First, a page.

Wack: Real ID too great a sacrifice of individual liberty in the name of safety

You know something is likely a very bad idea when organizations as politically diverse as the ACLU and the Cato Institute are allied in their opposition.

The topic of their shared disdain is the Real ID Act of 2005, a bit of post-9/11 Congressional activity that generated controversy the day it was passed. The State of Maryland’s recent move toward fuller implementation presents an opportunity to once again scrutinize the intent and ramifications of this sweeping assault on privacy and individual liberty.


The legislation passed the Republican-controlled House and Senate and was signed by President George W. Bush on May 11, 2005, one of many post 9/11 security-related initiatives, including the creation of several new bureaucracies, like the Department of Homeland Security, Director of National Intelligence, and the National Counter Terrorism Center. Many of these efforts were necessary and appropriate given the failure to proactively respond to known terrorism threats, but even at the time, and certainly in retrospect, some may have gone to far.

Too far toward what? In democratic societies, there is always a tension between security and individual liberty. When we live in communities, we make a trade, either implicitly or explicitly, between what we want to or can do, and what the community requires to maintain civil order. In exchange for a peaceful, secure community, we agree to allow the community to infringe, more or less, on our individual liberty by imposing rules we collectively form, agree to, and abide by through our democratic institutions, like elections, the legislative process, and our court system.

When those rules are too strict or intrusive, liberty is infringed too much, and we push back. Not enough rules, and chaos erupts.

One thing Americans often overlook is the reality that fewer rules do not necessarily create more freedom, an unfortunate libertarian fantasy.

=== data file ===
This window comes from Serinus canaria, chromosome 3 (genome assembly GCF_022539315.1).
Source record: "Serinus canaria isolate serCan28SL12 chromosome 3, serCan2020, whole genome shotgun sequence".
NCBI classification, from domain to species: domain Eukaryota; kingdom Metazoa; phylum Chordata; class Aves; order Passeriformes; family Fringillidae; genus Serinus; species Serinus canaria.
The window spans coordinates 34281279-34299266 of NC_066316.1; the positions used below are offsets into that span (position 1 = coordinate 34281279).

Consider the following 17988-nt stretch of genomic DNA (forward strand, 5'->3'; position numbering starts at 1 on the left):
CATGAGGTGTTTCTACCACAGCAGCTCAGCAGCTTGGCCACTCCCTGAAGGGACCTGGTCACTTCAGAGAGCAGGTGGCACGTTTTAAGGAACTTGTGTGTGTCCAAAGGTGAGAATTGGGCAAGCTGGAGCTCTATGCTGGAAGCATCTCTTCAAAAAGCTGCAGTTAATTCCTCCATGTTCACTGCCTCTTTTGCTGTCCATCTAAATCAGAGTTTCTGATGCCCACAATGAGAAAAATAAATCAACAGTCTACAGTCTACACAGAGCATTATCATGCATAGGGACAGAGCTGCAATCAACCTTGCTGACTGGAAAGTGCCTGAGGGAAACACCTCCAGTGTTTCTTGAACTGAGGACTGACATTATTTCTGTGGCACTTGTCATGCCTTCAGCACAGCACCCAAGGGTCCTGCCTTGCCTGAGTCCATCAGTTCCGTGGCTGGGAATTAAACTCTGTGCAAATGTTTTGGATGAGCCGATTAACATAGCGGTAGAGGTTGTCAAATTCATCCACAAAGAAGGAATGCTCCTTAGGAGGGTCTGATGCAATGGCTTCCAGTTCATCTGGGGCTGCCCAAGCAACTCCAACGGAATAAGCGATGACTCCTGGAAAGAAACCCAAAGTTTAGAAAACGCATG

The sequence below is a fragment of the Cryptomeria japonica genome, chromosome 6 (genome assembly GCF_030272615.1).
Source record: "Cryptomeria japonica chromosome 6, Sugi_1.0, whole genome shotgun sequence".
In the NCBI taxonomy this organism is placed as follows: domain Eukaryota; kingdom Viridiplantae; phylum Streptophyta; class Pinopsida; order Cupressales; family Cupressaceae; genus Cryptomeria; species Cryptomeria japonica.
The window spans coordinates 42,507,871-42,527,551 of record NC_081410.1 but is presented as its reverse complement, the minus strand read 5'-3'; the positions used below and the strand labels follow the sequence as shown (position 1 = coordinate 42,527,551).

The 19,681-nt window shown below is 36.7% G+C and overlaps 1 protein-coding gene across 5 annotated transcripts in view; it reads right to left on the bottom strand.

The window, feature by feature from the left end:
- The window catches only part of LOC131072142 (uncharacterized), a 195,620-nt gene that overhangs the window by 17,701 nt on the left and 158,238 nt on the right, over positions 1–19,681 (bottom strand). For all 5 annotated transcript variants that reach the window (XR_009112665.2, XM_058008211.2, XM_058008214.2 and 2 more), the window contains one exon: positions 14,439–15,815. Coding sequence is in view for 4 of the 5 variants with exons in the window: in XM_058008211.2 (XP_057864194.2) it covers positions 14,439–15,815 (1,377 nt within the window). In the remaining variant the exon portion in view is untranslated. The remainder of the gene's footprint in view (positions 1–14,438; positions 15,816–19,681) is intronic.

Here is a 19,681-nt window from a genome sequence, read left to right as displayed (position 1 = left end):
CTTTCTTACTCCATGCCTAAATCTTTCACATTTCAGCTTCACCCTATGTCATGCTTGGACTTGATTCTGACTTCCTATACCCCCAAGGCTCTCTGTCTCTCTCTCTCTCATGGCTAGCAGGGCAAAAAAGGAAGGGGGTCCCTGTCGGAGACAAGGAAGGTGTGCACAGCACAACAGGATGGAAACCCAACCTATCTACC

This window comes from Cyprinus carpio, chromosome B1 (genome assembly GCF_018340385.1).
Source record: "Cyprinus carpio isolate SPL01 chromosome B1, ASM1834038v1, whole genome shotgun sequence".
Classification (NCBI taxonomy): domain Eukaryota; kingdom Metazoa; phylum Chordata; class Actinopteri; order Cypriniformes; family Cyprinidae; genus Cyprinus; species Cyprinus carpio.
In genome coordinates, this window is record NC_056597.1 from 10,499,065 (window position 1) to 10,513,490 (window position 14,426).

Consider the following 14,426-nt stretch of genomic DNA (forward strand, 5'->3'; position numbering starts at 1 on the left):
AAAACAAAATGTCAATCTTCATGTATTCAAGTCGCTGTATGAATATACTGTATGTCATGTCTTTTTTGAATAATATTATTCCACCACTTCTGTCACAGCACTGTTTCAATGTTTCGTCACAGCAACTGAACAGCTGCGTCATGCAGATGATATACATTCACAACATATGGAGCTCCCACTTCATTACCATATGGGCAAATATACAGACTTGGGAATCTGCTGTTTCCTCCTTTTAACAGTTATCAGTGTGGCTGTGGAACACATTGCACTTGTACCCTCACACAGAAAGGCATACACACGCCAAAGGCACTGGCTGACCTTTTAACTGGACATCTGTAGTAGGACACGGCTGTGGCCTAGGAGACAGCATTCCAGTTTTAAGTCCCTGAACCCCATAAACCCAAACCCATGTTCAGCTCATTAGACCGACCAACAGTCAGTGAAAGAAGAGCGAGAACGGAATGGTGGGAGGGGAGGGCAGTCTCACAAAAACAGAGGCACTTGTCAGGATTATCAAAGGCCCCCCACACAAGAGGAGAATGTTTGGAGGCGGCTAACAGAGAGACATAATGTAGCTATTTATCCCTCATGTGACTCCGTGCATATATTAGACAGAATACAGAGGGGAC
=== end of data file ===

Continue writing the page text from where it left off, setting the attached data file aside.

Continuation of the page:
The fewer rules there are, the more freedom accrues to those with power, whether in the form of money, weapons, or brute strength. The rest suffer at the hands of those powerful enough to impose their will. The earliest forms of community rule arose to protect the weak from the strong, the minority from the majority, and the interests of everyone from the whims of the mob.

Too many rules, though, leads to the same problem. Instead of tyranny at the hands of the wealthy or strong, now it’s tyranny at the hands of the government.

The Real ID Act treads right up to, and I suspect over, the line between security and individual liberty. It was born from concerns about weaknesses in identification procedures at the state level for issuing ID cards, and how that impacted security measures at airports. So far, so good.

My concerns arise from how states collect and store documents corroborating identity, and then using the resulting ID card to restrict travel.

In this case, it’s air travel, but once in place, the door is open for using it to restrict other forms of travel: trains and buses, or any toll facility, or crossing state lines. The linkage between your identity and ability to move around is ripe for abuse.

From inception, Democrats and Republicans have fought implementation, at the Federal and State level, but still, it slowly moves forward.

Soon, you won’t be able to fly unless you supply the required documentation to the state and receive the approved ID card.

Even if that could theoretically make us safer, the infringement of privacy and freedom, and worse, the probability of abuse by the government, makes this sacrifice of liberty for security a non-starter.